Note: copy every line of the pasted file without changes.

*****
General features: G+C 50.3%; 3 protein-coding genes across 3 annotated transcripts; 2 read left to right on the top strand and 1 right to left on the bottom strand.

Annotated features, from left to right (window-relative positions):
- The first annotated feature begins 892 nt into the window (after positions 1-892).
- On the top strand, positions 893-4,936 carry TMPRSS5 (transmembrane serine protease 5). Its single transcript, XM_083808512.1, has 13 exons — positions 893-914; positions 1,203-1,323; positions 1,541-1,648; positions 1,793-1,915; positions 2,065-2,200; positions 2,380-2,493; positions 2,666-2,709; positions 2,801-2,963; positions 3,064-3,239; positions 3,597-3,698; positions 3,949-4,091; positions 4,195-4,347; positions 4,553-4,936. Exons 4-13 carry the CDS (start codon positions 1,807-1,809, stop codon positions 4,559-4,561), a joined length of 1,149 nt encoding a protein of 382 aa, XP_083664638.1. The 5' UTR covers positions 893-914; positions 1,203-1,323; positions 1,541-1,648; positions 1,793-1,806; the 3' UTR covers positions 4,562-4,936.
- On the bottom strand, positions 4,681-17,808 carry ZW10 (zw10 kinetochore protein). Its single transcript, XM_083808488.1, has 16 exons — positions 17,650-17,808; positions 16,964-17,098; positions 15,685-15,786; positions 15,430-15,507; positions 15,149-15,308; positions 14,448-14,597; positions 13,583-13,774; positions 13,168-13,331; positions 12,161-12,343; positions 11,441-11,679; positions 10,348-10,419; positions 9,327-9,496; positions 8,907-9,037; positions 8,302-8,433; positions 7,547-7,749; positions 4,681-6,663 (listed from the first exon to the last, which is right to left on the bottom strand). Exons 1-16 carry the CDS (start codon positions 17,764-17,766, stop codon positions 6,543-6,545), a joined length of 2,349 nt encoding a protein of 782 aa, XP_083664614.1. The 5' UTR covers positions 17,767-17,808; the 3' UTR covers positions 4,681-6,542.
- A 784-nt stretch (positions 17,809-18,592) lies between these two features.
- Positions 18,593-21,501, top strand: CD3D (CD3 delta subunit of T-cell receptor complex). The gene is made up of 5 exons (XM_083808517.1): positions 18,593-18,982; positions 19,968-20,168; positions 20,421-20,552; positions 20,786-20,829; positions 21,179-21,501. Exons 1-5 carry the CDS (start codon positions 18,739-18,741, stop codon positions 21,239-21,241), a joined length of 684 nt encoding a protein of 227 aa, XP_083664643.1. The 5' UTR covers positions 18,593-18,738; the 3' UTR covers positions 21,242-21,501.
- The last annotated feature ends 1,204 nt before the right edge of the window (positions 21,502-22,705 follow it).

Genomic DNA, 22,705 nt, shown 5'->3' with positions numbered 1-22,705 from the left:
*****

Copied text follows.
General features: G+C 50.3%; 3 protein-coding genes across 3 annotated transcripts; 2 read left to right on the top strand and 1 right to left on the bottom strand.

Annotated features, from left to right (window-relative positions):
- The first annotated feature begins 892 nt into the window (after positions 1-892).
- On the top strand, positions 893-4,936 carry TMPRSS5 (transmembrane serine protease 5). Its single transcript, XM_083808512.1, has 13 exons — positions 893-914; positions 1,203-1,323; positions 1,541-1,648; positions 1,793-1,915; positions 2,065-2,200; positions 2,380-2,493; positions 2,666-2,709; positions 2,801-2,963; positions 3,064-3,239; positions 3,597-3,698; positions 3,949-4,091; positions 4,195-4,347; positions 4,553-4,936. Exons 4-13 carry the CDS (start codon positions 1,807-1,809, stop codon positions 4,559-4,561), a joined length of 1,149 nt encoding a protein of 382 aa, XP_083664638.1. The 5' UTR covers positions 893-914; positions 1,203-1,323; positions 1,541-1,648; positions 1,793-1,806; the 3' UTR covers positions 4,562-4,936.
- On the bottom strand, positions 4,681-17,808 carry ZW10 (zw10 kinetochore protein). Its single transcript, XM_083808488.1, has 16 exons — positions 17,650-17,808; positions 16,964-17,098; positions 15,685-15,786; positions 15,430-15,507; positions 15,149-15,308; positions 14,448-14,597; positions 13,583-13,774; positions 13,168-13,331; positions 12,161-12,343; positions 11,441-11,679; positions 10,348-10,419; positions 9,327-9,496; positions 8,907-9,037; positions 8,302-8,433; positions 7,547-7,749; positions 4,681-6,663 (listed from the first exon to the last, which is right to left on the bottom strand). Exons 1-16 carry the CDS (start codon positions 17,764-17,766, stop codon positions 6,543-6,545), a joined length of 2,349 nt encoding a protein of 782 aa, XP_083664614.1. The 5' UTR covers positions 17,767-17,808; the 3' UTR covers positions 4,681-6,542.
- A 784-nt stretch (positions 17,809-18,592) lies between these two features.
- Positions 18,593-21,501, top strand: CD3D (CD3 delta subunit of T-cell receptor complex). The gene is made up of 5 exons (XM_083808517.1): positions 18,593-18,982; positions 19,968-20,168; positions 20,421-20,552; positions 20,786-20,829; positions 21,179-21,501. Exons 1-5 carry the CDS (start codon positions 18,739-18,741, stop codon positions 21,239-21,241), a joined length of 684 nt encoding a protein of 227 aa, XP_083664643.1. The 5' UTR covers positions 18,593-18,738; the 3' UTR covers positions 21,242-21,501.
- The last annotated feature ends 1,204 nt before the right edge of the window (positions 21,502-22,705 follow it).

Genomic DNA, 22,705 nt, shown 5'->3' with positions numbered 1-22,705 from the left: